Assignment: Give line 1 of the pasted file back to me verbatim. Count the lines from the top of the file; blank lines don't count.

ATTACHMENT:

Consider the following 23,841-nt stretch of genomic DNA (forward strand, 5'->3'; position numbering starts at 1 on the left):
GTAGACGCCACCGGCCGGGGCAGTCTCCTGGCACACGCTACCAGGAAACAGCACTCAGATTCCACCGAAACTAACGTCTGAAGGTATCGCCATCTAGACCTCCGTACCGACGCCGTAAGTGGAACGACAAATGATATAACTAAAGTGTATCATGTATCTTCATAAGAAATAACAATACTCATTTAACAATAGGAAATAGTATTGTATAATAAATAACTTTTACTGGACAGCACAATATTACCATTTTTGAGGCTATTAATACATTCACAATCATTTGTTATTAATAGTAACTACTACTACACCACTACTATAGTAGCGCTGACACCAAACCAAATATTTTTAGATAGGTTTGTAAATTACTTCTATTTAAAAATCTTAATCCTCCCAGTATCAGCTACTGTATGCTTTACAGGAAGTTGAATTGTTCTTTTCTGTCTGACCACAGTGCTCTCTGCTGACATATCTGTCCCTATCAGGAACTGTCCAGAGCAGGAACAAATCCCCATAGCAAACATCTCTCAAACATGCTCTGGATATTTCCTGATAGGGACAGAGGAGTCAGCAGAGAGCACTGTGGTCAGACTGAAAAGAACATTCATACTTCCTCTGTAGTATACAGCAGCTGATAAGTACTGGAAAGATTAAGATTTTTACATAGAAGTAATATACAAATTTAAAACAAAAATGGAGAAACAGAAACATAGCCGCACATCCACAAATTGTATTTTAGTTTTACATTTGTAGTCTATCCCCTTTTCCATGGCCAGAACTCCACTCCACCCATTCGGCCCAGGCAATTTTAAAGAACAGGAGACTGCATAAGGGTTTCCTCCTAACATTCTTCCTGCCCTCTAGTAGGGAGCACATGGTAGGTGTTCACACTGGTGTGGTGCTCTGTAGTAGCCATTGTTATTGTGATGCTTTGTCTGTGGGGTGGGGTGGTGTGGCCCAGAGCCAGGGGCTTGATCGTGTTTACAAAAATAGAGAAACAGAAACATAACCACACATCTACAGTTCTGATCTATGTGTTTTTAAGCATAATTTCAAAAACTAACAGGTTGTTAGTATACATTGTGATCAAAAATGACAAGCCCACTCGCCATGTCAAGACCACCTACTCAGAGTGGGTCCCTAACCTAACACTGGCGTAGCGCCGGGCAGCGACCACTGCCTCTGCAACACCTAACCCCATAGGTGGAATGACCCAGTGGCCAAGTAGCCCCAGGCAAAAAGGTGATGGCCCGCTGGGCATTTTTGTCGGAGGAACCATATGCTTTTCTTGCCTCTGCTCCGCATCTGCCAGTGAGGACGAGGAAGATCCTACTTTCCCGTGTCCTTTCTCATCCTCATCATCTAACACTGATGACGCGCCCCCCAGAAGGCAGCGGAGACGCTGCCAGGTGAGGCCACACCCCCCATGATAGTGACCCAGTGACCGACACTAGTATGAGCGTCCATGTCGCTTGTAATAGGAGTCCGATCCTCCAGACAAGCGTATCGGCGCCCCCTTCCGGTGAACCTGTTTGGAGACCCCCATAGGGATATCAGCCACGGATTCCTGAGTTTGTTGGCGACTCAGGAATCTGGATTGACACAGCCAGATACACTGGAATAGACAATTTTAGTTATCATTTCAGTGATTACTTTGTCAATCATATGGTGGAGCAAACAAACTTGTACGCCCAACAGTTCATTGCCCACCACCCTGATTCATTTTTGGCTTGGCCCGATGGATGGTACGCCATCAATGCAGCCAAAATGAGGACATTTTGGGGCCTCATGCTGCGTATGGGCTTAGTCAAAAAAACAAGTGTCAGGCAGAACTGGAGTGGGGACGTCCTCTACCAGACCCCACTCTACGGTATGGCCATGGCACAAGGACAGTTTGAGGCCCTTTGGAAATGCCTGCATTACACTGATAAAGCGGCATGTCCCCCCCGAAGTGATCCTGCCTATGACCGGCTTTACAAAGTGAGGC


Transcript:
Consider the following 23,841-nt stretch of genomic DNA (forward strand, 5'->3'; position numbering starts at 1 on the left):